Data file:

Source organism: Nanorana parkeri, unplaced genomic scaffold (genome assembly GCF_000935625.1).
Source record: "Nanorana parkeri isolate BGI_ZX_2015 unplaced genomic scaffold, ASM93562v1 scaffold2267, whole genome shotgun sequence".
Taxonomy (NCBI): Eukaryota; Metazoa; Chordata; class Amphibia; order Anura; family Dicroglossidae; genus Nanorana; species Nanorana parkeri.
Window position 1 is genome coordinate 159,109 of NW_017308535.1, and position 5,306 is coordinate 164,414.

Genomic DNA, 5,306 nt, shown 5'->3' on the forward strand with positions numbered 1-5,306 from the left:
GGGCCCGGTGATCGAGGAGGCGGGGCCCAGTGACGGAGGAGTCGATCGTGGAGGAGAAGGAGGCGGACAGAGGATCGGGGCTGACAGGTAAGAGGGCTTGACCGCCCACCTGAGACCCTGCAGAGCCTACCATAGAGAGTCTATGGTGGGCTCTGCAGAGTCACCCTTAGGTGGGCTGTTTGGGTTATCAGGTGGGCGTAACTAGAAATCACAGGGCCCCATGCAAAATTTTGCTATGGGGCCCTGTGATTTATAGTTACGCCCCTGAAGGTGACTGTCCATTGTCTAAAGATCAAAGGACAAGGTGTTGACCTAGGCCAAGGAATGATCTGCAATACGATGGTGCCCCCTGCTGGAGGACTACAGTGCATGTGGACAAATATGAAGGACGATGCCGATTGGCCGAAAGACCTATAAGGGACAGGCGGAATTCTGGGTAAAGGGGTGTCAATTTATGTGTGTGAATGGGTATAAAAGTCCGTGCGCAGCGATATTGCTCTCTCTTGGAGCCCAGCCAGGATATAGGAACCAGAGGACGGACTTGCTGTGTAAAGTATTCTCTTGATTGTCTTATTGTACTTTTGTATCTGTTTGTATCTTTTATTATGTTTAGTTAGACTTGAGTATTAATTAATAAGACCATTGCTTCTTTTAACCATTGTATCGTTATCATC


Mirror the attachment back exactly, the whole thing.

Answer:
Source organism: Nanorana parkeri, unplaced genomic scaffold (genome assembly GCF_000935625.1).
Source record: "Nanorana parkeri isolate BGI_ZX_2015 unplaced genomic scaffold, ASM93562v1 scaffold2267, whole genome shotgun sequence".
Taxonomy (NCBI): Eukaryota; Metazoa; Chordata; class Amphibia; order Anura; family Dicroglossidae; genus Nanorana; species Nanorana parkeri.
Window position 1 is genome coordinate 159,109 of NW_017308535.1, and position 5,306 is coordinate 164,414.

Genomic DNA, 5,306 nt, shown 5'->3' on the forward strand with positions numbered 1-5,306 from the left:
GGGCCCGGTGATCGAGGAGGCGGGGCCCAGTGACGGAGGAGTCGATCGTGGAGGAGAAGGAGGCGGACAGAGGATCGGGGCTGACAGGTAAGAGGGCTTGACCGCCCACCTGAGACCCTGCAGAGCCTACCATAGAGAGTCTATGGTGGGCTCTGCAGAGTCACCCTTAGGTGGGCTGTTTGGGTTATCAGGTGGGCGTAACTAGAAATCACAGGGCCCCATGCAAAATTTTGCTATGGGGCCCTGTGATTTATAGTTACGCCCCTGAAGGTGACTGTCCATTGTCTAAAGATCAAAGGACAAGGTGTTGACCTAGGCCAAGGAATGATCTGCAATACGATGGTGCCCCCTGCTGGAGGACTACAGTGCATGTGGACAAATATGAAGGACGATGCCGATTGGCCGAAAGACCTATAAGGGACAGGCGGAATTCTGGGTAAAGGGGTGTCAATTTATGTGTGTGAATGGGTATAAAAGTCCGTGCGCAGCGATATTGCTCTCTCTTGGAGCCCAGCCAGGATATAGGAACCAGAGGACGGACTTGCTGTGTAAAGTATTCTCTTGATTGTCTTATTGTACTTTTGTATCTGTTTGTATCTTTTATTATGTTTAGTTAGACTTGAGTATTAATTAATAAGACCATTGCTTCTTTTAACCATTGTATCGTTATCATC